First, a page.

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Implantable-chip company attacks WND

Posted By Sherrie Gossett On 04/02/2002 @ 1:00 am In Front Page | Comments Disabled

Editor’s note: The April issue of WND’s monthly print magazine, Whistleblower, takes an in-depth look at implanted chips, futuristic surveillance technologies and the virtual end to privacy. One of the main companies profiled in that issue is the subject of this report.

The media-relations consultant for Applied Digital Solutions and its subsidiary, Digital Angel.net, Inc., has accused WorldNetDaily of intentionally publishing false statements about the company and its products.

In e-mail communications to WorldNetDaily, public relations representative Matthew Cossolotto charges, “Your reporters always seem to get the story wrong … perhaps because they never bother to check on the facts before going to press,” even suggesting that WND reporters “intend on getting it wrong to sensationalize the story.”

Referring to the most recent of WND’s stories on implanted biochips, “Digital Angel lands in China,” published March 28, Cossolotto wrote to WND Editor Joseph Farah that the story contained information that was “simply incorrect and [reporter Sherrie] Gossett (and WND) must be aware it’s completely false.”

However, all quotes by ADS executives and partners that appeared in the article, as well as all business information pertaining to the company’s business ties to China, were taken directly from two ADS press releases.

The press releases were “Digital Angel corporation forms joint venture to manufacture, market and distribute Digital Angel product in Northeast industrial region of China,” dated Aug. 29, 2001, and “Applied Digital Solutions opens research and development/engineering facility in Shen Zhen,” dated Jan. 11, 2002.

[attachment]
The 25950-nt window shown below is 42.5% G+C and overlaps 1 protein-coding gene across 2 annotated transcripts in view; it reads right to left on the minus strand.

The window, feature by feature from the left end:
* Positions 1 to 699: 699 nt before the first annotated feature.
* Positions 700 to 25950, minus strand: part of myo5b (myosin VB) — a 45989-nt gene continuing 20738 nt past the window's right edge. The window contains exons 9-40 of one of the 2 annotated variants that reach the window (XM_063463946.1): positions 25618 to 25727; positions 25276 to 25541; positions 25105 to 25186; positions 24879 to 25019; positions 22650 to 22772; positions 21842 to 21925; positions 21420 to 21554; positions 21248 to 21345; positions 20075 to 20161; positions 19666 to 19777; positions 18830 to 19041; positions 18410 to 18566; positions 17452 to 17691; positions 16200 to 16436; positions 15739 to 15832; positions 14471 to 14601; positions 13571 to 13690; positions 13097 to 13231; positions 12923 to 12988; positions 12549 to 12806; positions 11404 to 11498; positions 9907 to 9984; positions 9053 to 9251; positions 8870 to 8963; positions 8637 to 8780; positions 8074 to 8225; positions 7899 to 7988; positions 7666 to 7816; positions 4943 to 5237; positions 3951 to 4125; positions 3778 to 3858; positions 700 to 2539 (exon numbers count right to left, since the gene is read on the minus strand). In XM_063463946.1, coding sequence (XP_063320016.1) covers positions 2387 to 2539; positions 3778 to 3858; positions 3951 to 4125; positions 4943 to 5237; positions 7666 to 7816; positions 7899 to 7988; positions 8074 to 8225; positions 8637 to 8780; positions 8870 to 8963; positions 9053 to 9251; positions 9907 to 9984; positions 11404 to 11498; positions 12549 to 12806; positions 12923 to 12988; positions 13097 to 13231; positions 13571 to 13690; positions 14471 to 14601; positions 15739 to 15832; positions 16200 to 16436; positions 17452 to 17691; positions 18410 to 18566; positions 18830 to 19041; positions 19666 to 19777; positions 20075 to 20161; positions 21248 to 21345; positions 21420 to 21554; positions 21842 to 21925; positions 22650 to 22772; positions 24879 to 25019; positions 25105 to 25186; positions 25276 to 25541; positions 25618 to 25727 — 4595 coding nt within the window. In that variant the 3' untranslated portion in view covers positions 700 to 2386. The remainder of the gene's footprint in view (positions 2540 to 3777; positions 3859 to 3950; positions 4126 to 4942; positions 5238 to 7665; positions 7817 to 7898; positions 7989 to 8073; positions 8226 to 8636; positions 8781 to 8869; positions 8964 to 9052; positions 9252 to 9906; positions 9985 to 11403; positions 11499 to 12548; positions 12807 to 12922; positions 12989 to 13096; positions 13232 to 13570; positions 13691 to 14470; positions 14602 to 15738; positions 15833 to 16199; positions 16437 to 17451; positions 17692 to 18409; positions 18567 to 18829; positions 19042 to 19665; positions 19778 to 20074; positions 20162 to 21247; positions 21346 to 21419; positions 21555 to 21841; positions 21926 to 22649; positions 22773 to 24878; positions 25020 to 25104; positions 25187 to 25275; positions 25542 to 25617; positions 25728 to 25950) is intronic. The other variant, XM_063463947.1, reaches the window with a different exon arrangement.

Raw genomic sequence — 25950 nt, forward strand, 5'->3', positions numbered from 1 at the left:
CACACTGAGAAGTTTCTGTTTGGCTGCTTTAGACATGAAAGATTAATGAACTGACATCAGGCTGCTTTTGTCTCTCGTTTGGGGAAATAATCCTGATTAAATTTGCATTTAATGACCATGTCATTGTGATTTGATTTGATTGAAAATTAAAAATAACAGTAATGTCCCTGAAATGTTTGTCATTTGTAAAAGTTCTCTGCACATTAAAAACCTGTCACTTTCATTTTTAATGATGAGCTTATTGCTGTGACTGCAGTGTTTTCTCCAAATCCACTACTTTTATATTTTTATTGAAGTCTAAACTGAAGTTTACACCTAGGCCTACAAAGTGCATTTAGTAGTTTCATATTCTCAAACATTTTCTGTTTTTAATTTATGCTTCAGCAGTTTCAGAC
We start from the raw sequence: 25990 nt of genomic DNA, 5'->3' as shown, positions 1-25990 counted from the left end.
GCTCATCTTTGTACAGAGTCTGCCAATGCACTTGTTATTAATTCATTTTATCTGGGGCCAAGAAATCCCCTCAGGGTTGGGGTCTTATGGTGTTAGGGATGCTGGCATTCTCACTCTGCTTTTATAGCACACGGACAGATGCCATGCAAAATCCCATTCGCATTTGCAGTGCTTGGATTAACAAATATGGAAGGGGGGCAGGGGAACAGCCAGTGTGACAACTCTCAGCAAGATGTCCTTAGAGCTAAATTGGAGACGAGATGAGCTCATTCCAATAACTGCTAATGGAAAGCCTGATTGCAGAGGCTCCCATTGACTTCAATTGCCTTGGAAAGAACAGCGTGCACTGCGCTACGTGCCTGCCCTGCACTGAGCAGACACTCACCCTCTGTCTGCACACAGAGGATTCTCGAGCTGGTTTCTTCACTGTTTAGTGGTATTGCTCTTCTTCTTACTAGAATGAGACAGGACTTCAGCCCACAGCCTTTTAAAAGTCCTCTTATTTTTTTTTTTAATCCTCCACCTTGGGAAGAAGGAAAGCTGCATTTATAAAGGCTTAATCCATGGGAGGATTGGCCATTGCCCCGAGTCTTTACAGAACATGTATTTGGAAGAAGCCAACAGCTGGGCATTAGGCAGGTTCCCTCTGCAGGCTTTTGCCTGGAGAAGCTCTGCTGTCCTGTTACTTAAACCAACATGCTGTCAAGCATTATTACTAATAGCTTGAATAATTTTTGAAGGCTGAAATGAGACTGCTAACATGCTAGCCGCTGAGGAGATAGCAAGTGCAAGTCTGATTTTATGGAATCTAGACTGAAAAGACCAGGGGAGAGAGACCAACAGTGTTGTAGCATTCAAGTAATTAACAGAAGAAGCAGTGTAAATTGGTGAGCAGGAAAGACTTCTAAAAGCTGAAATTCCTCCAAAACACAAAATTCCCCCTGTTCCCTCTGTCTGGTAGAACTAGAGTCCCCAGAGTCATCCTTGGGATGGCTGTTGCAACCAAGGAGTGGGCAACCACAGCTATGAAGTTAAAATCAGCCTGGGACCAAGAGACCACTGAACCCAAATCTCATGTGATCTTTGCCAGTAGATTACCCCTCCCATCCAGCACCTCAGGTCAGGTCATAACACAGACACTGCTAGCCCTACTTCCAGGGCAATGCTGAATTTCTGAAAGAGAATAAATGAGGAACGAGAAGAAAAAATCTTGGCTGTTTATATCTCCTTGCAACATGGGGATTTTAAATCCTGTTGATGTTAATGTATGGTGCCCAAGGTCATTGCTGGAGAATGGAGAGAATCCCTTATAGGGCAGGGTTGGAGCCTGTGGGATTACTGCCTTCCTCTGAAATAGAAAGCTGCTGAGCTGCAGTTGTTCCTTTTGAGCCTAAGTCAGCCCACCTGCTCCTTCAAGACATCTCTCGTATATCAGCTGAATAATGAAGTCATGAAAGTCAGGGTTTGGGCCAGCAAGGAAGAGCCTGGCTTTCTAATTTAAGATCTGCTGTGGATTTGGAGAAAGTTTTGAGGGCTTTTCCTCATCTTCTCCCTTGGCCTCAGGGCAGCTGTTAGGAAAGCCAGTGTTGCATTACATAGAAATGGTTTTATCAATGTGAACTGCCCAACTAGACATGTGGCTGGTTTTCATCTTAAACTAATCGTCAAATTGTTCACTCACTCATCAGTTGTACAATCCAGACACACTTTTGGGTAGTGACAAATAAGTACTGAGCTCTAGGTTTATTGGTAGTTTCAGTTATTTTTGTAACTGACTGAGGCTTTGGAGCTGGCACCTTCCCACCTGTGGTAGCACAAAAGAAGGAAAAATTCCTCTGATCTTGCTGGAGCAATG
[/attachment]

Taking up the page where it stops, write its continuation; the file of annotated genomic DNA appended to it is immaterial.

Ironically, despite Cossolotto’s accusatory e-mails, Applied Digital Solutions’ website posted the China article in its “Interviews and Articles” section of recommended reading, where investors can glean key information about the company from media coverage.

Cossolotto singled out the following passage in the China article as allegedly being false: “As WorldNetDaily first reported, Digital Angel is a sophisticated, miniaturized tracking device intended by its manufacturer for subdermal implantation in large numbers of human beings.”

‘Human implantation’?

Since Sept. 11, the company has aggressively marketed a syringe-injectable biochip, the size of a grain of rice, called VeriChip. However, Digital Angel, a more complex device – that the company says is trackable via Global Position System – is currently being promoted in its externally “wearable” form only. And while ADS freely and enthusiastically promotes the implantable VeriChip – which can be read by a scanner from a few feet away – it apparently now refuses to admit publicly that the company fully intends, as it once freely stated in its promotional materials and website, that the sophisticated Digital Angel tracking chip one day will be implanted in human beings.

And judging by the $100 billion worldwide market the company has said it envisions for Digital Angel, it is contemplating implantation in large numbers of human beings.

Indeed, the central controversy that has plagued Digital Angel is the fact that, although human implantation and widespread use were key elements of its strategic marketing plan from early on, the company apparently did not anticipate the level of criticism it would receive from civil-liberties and Christian groups.

The resulting protests made strange bedfellows of the ACLU, who called the implantable chip “an outrage,” the Black Radical Congress, which called it “a fascist technology,” Christians, for whom it was disturbingly close to the biblical “mark of the beast” foretold in the book of Revelation, and privacy advocates.

Thus, two weeks prior to the unveiling of the first prototype before potential investors and Wall St. analysts – and in the wake of protests over proposed human implantation – the company quickly removed all information on its website that referred to development of the chips for human implantation. The deleted information included a reference to “future versions” of the chip for human implantation, and the need to wait for “FDA approval.” Company executives were directed to stop using the phrase “cashless society” and to use the euphemism “tamper-proof” instead of “implanted.”